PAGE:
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Feeding Africa: Systems Perspectives on Sub-Saharan Food Security
This is an advanced four-week summer course for high school students who are rising sophomores, juniors, or seniors. Students use systems thinking to examine sub-Saharan Africa’s struggle for food security, paying close attention to agricultural history and social/political context. Students actively consider how myths and biases about African agriculture confuse aid attempts and lead to unintended consequences. They also learn how community programs in Ghana and South Africa use local gardens, experimental farms, and cellphone technology to improve household nutrition and attract young people to agricultural and STEM professions. As a final project, students work in teams to create multimedia presentations, podcasts, blogs, and/or social media campaigns suitable for distribution. Class sessions are experiential in nature and integrate direct instruction with international communication, guest lectures, and field trips. This course welcomes students with a wide variety of backgrounds and interests.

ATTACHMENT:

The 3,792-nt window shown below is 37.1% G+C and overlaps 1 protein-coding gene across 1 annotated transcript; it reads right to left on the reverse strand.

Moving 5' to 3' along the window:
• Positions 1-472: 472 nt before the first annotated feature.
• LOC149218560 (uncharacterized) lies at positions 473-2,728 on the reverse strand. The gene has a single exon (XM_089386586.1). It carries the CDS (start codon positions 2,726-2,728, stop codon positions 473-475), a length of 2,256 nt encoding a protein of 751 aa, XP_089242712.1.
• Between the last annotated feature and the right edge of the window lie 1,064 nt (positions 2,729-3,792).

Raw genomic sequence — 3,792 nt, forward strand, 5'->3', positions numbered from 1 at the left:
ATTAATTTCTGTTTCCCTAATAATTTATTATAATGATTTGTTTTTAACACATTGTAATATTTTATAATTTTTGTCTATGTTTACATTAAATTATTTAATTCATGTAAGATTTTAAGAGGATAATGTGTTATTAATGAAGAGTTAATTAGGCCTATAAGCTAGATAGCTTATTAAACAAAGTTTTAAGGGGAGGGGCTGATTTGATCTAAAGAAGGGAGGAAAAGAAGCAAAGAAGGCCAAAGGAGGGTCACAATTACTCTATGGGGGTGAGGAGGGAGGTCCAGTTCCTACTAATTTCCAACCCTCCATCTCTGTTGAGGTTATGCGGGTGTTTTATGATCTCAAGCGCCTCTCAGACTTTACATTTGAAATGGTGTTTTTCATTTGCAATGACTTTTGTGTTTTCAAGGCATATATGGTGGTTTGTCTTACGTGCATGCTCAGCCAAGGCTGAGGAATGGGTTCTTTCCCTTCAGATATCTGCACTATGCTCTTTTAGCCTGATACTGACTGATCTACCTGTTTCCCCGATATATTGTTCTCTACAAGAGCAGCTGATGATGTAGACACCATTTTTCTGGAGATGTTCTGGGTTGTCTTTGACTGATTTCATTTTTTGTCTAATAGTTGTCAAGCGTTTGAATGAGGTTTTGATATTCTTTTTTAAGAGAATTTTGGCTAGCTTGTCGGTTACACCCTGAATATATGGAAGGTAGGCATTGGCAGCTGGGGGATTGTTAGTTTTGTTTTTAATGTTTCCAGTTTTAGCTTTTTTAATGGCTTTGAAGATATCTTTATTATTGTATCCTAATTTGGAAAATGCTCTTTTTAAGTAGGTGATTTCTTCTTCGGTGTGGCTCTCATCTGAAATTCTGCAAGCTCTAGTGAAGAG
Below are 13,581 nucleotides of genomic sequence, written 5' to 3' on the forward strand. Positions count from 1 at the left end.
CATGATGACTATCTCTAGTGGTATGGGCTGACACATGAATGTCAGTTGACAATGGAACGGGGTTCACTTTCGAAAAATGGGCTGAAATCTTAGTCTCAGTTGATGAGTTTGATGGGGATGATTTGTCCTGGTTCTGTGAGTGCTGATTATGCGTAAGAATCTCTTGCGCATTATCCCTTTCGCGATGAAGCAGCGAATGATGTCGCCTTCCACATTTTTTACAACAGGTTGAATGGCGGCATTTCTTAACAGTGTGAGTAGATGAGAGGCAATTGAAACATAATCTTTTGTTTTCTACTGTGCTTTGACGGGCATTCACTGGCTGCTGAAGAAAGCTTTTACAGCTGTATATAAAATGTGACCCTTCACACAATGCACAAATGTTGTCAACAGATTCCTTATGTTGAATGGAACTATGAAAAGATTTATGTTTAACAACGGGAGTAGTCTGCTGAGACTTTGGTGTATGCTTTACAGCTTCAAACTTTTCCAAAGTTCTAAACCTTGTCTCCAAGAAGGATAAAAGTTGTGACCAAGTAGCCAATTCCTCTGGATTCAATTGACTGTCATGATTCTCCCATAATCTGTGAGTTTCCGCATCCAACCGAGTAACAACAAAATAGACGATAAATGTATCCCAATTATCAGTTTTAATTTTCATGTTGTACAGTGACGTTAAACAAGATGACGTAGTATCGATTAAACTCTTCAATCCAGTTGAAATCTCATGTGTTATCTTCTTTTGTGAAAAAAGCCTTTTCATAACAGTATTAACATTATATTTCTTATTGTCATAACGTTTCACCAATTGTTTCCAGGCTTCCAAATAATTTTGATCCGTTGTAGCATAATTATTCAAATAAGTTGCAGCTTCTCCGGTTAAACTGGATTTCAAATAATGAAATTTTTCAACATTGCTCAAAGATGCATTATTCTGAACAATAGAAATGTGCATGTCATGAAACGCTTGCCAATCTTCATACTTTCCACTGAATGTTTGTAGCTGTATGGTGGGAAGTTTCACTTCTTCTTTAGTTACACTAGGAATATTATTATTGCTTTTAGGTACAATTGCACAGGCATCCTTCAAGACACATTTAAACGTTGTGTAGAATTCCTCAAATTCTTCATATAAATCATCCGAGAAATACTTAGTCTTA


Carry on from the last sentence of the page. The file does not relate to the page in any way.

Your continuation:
Location: 7 Doris Christopher Hall, University of Illinois Champaign-Urbana campus.
When: 9:00- 11:00am, every Tuesday, Wednesday, and Thursday from July 5 through July 28.
Course Materials Fee: $40 (due upon registration) includes cost of final meal.
Course Transportation Fee: $2 per fieldtrip for public bus. Bring cash on the day of fieldtrip or bus pass.
Tuition: This course is offered free of tuition with the support of the Illinois African Studies Consortium; a Department of Education Title VI National Resource Center.
Applications accepted on a rolling basis. Final Deadline May 30, 2016.
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